Food Allergy Awareness and Education

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“Mom, I wanna be able to eat all the foods…all the foods I want. I don’t want the food allergies anymore.”
~Chop Foster, age five

Food Allergy Research & Education, or FARE, reports that food allergies have increased by 50 percent within the last ten years and are on the rise. Approximately 15 million Americans, 6 million of those children, have been diagnosed with food allergies. Additionally, every year nearly 200,000 Americans receive emergency treatment due to food allergies. Adults who develop new food allergies tend to have them lifelong, whereas children are likely to outgrow them over time.

Symptoms of food allergies include, but are not limited to, sneezing; coughing; runny nose; itching or tingling; wheezing or shortness of breath; tightening of the chest or throat; vomiting; stomach pain; runny stool; swelling of the mouth, face, lips, tongue, throat or extremities. A severe symptom is anaphylaxis, which causes the immune system to release a flood of chemicals that can cause you to go into shock; your blood pressure drops suddenly and your airways narrow, blocking breathing. Symptoms include a rapid, weak pulse; a skin rash; and nausea and vomiting.

Chop’s mom, Tanisha Foster, described his first encounter with food allergies. “Shortly after we transitioned Chop to solids as a baby, I arranged a playdate with a friend at Chick-Fil-A. After settling in, she asked if she could get him ice cream to try. After just one lick, his face quickly started swelling, blistering, and his cheeks turned red. We dashed for the drug store and popped a bottle of Benadryl open right on the aisle. After our allergist conducted a skin test, we discovered he had an extensive list of food allergies: dairy, soy, wheat, eggs, peanuts, tree nuts, seafood and sesame, the top eight, along with several others.”

Tanisha’s background helped her deal with the issues the family encountered. She earned a bachelor of science in biology, pre-med, from the University of Alabama, Birmingham, and a master’s in health studies with a focus on health education and promotion from the University of Alabama. The first task was to begin education for Chop. “From the time of his diagnosis, we began to speak to him about his allergies,” she said. “Of course, being so young, he could not fully understand the magnitude of what things meant, but we spoke openly about them. Whenever we ate in restaurants, we asked the chef or manager many questions and Chop always listened intently, knowing the conversations were about him. We discussed the importance of asking his parents’ permission before taking food from others. Whenever we gave food, we would make a practice of reading labels in front of him and point out, ‘Oh, Chop, this does not have your allergens so you can have it!’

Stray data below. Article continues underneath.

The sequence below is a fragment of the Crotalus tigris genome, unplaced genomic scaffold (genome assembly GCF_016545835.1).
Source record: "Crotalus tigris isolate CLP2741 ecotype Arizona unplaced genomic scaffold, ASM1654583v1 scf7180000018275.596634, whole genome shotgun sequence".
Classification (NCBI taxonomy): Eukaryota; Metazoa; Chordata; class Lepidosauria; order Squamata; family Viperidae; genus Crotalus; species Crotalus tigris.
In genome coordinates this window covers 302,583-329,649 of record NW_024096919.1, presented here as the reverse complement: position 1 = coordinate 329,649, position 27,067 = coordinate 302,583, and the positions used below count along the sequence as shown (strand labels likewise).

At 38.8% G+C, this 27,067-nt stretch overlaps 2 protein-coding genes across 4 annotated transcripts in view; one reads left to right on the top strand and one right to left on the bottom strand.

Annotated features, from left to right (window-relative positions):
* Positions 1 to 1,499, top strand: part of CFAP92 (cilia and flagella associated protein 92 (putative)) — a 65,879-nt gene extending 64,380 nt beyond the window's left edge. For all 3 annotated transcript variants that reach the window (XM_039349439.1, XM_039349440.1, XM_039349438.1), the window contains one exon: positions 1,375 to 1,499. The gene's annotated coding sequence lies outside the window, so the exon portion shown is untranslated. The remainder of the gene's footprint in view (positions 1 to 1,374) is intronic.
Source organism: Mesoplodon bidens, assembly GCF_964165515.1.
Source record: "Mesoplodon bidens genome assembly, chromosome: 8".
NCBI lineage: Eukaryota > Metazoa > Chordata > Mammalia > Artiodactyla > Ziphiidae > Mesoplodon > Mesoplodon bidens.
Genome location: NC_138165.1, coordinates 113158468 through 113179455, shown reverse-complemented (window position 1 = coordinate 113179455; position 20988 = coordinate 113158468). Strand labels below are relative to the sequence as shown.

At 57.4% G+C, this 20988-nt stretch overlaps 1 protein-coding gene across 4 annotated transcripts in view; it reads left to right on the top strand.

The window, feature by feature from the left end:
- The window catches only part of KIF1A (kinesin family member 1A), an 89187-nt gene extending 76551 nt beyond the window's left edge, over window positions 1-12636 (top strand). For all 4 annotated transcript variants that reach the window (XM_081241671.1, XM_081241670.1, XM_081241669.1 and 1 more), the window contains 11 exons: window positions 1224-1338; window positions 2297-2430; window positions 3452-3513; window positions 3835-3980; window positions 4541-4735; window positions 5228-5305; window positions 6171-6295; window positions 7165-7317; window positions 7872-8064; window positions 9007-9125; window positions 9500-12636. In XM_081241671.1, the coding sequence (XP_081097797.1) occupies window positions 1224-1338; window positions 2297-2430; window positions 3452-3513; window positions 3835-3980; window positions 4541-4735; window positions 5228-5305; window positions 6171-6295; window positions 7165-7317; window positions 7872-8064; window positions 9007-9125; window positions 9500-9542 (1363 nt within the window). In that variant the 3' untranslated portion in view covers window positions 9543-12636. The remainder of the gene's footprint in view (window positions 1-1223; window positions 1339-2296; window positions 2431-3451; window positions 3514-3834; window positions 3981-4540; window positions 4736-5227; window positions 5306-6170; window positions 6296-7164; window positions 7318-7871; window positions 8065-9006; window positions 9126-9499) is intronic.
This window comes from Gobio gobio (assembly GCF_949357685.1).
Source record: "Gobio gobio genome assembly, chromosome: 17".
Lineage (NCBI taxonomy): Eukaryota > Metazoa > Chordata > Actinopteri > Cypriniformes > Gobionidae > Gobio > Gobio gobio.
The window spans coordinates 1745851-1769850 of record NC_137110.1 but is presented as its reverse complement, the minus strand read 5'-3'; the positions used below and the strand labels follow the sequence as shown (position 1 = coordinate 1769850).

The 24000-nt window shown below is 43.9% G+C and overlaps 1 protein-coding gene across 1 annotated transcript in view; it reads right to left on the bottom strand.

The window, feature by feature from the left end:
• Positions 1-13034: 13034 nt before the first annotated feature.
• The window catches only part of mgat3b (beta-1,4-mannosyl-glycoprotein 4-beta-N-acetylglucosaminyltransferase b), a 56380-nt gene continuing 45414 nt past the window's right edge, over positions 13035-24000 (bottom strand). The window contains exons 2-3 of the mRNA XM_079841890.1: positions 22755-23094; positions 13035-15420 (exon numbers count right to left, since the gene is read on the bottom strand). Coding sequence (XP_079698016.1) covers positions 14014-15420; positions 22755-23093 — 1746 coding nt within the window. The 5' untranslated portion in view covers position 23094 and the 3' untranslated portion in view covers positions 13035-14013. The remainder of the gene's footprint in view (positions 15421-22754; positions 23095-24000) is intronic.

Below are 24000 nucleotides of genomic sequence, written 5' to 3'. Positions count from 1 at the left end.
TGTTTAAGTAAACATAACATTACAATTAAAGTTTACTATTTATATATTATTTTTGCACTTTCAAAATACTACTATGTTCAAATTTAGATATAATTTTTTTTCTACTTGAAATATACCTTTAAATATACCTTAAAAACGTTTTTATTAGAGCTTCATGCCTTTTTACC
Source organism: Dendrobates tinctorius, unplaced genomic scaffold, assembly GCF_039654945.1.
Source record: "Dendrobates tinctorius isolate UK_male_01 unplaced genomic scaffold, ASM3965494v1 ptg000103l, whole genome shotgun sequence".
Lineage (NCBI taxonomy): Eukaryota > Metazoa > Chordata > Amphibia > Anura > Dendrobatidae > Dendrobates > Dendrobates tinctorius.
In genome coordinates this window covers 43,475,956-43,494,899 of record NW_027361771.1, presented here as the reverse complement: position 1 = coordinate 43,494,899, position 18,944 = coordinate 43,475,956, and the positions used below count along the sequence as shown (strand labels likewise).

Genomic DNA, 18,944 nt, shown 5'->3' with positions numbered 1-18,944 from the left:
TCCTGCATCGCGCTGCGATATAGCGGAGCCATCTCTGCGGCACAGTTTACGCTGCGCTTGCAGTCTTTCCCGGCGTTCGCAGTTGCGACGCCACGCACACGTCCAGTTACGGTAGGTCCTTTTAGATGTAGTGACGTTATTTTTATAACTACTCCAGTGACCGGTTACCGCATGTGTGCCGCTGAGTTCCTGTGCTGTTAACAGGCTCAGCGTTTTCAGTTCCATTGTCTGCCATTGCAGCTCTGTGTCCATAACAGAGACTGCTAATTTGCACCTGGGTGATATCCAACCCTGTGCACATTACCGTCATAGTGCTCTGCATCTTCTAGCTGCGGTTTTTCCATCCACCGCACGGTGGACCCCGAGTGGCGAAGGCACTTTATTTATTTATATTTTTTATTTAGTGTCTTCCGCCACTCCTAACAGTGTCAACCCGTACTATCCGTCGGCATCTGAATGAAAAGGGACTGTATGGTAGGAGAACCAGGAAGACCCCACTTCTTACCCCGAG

“He started asking, ‘What does CF mean?’ whenever we wrote it on food containers or bags. We would explain that it was food that was safe for him. Even now, he asks, ‘Is that Chop Friendly?’ When meeting new friends, and they offer to share, he mentions that he has food allergies and has to get his parents’ or the adult in charge’s permission. We always affirm him when making these choices for himself.”

Chop Friendly is also Tanisha’s initiative to educate schools, families and the community on how to safely accommodate and include children with food allergies. She advocates for many families by providing awareness and resources to live a healthy life beyond the scope of limitations with food allergies. Chop Friendly provides research-based curriculums, professional development, one-on-one and group trainings.

Having food allergies can have several social effects on individuals, especially children. There have been numerous reports of food allergy bullying, where individuals who have food allergies are threatened, ridiculed or even teased with or about foods they are allergic to. “Excluding children with allergies during meal times, even when done with the intent to protect them, can create mental stress or feelings of isolation. Schools that emphasize peanut-free zones or a nut-free facility encourage inclusion and safety. Parents and teachers should pay attention to signs of bullying such as isolation, withdrawal in group settings, nervousness, talk of suicide or hopelessness,” Tanisha advised.

One day Chop was exposed to one of his allergens and he instantly knew something was not right. “I moved quickly and explained, ‘We have to use your epi-pen, and it will sting like we talked about. Don’t be afraid, because it will work to make you feel better.’ He braced himself and said, ‘I will be brave.’ I knew that in moments like this, all of our including him in the past conversations was not in vain. He understood. We had prepared him to advocate for himself. We had prepared him to bring awareness to others for himself and others like him.” ■

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